In James Joyce’s Ulysses, the events of Bloomsday are so carefully worked out that even incidents of weather can be recognized across the various episodes. Episode 1, at the tower:
A cloud began to cover the sun slowly, wholly, shadowing the bay in deeper green.
In Episode 4, Bloom notices the same thing as he walks home from Dlugacz’s shop:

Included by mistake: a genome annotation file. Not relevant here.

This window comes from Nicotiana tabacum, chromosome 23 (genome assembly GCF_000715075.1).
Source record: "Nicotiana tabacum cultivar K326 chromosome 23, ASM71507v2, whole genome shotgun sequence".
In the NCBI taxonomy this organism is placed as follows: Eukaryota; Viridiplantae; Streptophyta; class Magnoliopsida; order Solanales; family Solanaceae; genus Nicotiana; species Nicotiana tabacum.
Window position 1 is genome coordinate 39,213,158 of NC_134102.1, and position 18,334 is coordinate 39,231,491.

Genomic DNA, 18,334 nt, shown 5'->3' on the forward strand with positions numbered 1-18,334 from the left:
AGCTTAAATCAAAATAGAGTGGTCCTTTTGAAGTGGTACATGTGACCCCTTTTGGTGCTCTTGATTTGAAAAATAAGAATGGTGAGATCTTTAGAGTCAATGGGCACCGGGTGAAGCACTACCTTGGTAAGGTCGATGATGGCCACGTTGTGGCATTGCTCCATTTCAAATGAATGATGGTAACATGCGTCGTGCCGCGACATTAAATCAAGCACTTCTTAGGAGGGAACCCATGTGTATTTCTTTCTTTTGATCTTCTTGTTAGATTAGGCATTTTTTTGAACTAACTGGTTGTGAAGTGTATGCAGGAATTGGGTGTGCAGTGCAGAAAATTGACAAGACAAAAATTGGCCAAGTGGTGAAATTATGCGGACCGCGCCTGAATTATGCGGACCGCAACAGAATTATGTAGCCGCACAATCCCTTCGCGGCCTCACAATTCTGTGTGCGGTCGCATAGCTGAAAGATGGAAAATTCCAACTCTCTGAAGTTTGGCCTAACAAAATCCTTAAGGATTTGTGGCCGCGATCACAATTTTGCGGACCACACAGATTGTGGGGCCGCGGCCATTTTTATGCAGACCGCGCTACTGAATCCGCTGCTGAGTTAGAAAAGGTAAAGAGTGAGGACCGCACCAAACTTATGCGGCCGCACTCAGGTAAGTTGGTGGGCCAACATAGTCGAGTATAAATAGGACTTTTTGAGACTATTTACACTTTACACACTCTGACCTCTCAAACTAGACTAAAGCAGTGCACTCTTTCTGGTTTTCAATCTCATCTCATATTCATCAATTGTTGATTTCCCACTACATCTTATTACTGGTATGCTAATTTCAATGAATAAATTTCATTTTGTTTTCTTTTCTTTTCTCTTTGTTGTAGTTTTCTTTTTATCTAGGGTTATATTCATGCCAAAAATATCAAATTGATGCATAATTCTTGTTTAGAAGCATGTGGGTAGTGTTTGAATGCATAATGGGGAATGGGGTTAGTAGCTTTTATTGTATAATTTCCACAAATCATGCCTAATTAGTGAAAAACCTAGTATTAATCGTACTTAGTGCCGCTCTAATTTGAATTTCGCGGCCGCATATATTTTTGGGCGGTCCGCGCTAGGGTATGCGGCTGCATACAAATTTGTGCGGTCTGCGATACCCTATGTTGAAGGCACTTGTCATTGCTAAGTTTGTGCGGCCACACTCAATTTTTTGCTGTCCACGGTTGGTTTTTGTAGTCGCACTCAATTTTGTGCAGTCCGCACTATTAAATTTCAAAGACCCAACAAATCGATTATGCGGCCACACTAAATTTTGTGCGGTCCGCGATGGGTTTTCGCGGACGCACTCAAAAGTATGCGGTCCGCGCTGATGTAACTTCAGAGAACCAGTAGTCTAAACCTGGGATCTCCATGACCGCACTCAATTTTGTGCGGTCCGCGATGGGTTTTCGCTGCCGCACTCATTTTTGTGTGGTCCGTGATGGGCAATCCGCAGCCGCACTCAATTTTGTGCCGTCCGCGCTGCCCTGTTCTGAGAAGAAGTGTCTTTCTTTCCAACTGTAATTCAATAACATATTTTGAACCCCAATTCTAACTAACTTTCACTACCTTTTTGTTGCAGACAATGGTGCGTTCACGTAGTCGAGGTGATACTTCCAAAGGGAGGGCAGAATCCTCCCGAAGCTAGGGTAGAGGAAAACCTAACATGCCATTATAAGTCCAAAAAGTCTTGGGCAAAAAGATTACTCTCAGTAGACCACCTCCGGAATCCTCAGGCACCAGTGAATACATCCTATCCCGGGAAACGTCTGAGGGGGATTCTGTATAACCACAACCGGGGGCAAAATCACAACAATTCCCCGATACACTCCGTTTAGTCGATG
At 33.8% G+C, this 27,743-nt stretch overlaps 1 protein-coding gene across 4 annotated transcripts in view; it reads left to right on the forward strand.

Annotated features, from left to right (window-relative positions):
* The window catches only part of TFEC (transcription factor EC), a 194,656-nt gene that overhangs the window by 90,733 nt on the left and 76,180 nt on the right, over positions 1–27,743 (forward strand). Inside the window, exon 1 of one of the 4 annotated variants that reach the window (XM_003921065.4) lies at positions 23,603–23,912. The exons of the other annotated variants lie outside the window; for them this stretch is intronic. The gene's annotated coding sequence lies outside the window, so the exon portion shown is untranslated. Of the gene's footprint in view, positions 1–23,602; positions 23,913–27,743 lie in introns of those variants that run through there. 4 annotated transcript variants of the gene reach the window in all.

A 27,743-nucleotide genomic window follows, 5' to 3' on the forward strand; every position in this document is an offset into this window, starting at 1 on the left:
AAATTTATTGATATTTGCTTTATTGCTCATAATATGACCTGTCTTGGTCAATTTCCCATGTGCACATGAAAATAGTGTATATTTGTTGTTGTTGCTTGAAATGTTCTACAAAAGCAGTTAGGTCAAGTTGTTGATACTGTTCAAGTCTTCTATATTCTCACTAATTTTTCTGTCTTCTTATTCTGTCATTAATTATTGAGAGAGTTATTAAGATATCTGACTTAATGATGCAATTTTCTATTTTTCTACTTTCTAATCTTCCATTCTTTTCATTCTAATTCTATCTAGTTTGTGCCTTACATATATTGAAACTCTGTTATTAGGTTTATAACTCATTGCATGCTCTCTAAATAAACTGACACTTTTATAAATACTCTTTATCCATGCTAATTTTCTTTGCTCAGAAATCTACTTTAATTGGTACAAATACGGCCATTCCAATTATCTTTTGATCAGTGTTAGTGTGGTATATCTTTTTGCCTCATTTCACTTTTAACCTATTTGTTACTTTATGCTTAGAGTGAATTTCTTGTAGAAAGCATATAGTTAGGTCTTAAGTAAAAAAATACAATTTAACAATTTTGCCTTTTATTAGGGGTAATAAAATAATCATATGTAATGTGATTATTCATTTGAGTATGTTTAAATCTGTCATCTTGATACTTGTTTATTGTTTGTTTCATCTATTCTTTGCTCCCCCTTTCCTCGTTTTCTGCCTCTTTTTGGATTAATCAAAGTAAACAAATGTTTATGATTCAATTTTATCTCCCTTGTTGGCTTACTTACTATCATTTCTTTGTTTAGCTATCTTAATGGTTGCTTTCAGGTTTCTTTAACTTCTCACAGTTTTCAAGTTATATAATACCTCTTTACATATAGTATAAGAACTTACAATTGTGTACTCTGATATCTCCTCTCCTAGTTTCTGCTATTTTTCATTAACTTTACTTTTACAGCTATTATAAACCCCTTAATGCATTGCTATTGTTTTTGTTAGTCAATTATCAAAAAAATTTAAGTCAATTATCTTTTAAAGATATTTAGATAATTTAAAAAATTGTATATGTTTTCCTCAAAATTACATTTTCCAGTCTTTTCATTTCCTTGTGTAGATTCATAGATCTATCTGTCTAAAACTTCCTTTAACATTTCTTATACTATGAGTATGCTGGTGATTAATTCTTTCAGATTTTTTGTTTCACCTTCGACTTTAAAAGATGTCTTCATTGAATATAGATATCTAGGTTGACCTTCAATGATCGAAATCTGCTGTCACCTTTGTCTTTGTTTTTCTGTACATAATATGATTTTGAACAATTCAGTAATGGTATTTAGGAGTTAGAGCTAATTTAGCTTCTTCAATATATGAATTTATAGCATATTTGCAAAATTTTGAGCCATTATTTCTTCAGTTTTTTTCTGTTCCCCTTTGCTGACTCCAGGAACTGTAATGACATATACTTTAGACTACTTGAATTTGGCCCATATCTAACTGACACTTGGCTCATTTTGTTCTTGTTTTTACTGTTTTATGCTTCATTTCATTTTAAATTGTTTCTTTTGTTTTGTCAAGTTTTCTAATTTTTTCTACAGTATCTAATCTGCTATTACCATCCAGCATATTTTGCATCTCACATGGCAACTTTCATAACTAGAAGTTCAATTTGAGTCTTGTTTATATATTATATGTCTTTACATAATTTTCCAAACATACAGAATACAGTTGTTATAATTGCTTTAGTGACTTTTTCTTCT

A cloud began to cover the sun slowly, wholly. Grey. Far.
Four paragraphs later the cloud has passed:
Quick warm sunlight came running from Berkeley road, swiftly, in slim sandals, along the brightening footpath.
And back at the tower it passes as well:
Stephen, still trembling at his soul’s cry, heard warm running sunlight and in the air behind him friendly words.
“The breeze is therefore approximately from the west, that being the prevailing direction of winds in the British Isles,” observes Ian Gunn in James Joyce’s Dublin (2004).